Two complaints filed Wednesday in the Southern District of New York alleged that an Environmental Protection Agency (EPA) regulation increases farmworkers’ risk of exposure to pesticides because it allows farmworkers and others to be present where the pesticides are being applied and near the equipment.
One complaint was filed by states, including New York, California, Illinois, Maryland, and Minnesota. The other was filed by farmworker organizations, including Rural & Migrant Ministry, Alianza Nacional De Campesinas, El Comite de Apoyo a Los Trabajadores Agrícolas, Farmworker Association of Florida, Migrant Clinicians Network, Pineros y Campesinos Unidos Del Noroeste, Rural Coalition, United Farm Workers, and United Farm Workers Foundation.
“Federal law requires EPA to take steps to protect humans and the environment from unreasonable adverse effects of pesticides,” according to the states’ complaint. The filing reported that in 2015, a rule added by the EPA created an “Application Exclusion Zone” that would require anyone except those trained to handle pesticides to stay outside of the zone. In October 2020, another EPA rule change purportedly “significantly curtail(ed) the protections of the Application Exclusion Zone, threatening the health and safety of farmworkers, their families, and others.”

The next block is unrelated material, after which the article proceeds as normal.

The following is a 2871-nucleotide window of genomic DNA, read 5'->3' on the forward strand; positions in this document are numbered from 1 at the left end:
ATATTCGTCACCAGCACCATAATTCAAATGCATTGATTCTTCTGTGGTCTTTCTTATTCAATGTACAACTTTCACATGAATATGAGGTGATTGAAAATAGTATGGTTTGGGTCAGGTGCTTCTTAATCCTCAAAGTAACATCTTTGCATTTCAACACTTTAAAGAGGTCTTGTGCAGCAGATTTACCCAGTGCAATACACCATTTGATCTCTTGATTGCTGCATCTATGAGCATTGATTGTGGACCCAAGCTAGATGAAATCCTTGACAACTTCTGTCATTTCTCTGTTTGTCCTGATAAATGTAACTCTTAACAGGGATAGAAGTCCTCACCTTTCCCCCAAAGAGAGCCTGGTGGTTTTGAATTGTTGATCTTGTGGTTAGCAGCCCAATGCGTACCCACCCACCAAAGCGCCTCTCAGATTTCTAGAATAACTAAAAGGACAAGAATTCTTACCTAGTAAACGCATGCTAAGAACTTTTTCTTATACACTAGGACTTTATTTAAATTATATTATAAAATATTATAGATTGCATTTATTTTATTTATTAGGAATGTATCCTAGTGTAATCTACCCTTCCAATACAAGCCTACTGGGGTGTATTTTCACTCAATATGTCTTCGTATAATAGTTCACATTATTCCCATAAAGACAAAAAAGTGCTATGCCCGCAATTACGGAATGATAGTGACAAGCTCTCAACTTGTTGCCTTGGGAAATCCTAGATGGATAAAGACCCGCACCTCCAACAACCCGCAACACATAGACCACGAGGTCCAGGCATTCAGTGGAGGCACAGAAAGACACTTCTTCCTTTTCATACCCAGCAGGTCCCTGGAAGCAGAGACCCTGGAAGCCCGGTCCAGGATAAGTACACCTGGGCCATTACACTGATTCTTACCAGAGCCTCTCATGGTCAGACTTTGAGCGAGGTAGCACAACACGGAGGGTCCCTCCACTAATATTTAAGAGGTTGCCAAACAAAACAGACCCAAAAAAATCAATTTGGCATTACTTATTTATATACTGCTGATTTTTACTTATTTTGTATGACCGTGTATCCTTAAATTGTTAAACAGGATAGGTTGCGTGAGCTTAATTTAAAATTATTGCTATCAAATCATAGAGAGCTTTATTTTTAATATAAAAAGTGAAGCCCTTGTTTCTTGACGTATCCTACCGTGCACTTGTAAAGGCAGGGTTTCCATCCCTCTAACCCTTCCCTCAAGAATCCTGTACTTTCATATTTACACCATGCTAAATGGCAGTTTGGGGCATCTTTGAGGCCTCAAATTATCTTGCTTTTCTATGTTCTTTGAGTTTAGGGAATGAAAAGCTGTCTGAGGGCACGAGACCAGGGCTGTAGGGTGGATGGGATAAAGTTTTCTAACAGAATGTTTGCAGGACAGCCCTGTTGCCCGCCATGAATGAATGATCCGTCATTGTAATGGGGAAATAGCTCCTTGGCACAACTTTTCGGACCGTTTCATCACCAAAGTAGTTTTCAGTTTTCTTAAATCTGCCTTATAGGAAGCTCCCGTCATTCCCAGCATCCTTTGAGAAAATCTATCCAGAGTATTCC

Further, the states alleged that the rule is “unjustified and unwarranted” and that the EPA did not take proper steps to analyze the costs and benefits of the zone and made a decision that is contrary to evidence. The states’ complaint also said the rule will have higher adverse effects on minorities and low-income populations. They cited the Administrative Procedure Act (APA) and asked the court to vacate the EPA’s Final Rule.
The plaintiffs in the other suit had similar arguments and told the court that the Final Rule in question weakens needed safeguards to protect farmworkers from pesticides. They cited the APA and the Federal Insecticide, Fungicide, and Rodenticide Act and asked for a temporary restraining order or preliminary injunction against the final rule and for the court to vacate the rule.
The complaint said, “Many pesticides pose serious public health and environmental threats, but they are of particular concern for farmworkers, who face the highest levels of exposure to these toxic substances, and their families, who are exposed to pesticide residues from the workers’ clothing and skin. Farmworkers provide essential labor that feeds our country, but they continue to face a number of societal and economic inequities that exacerbate the threats pesticides pose to their health, safety, and well-being.”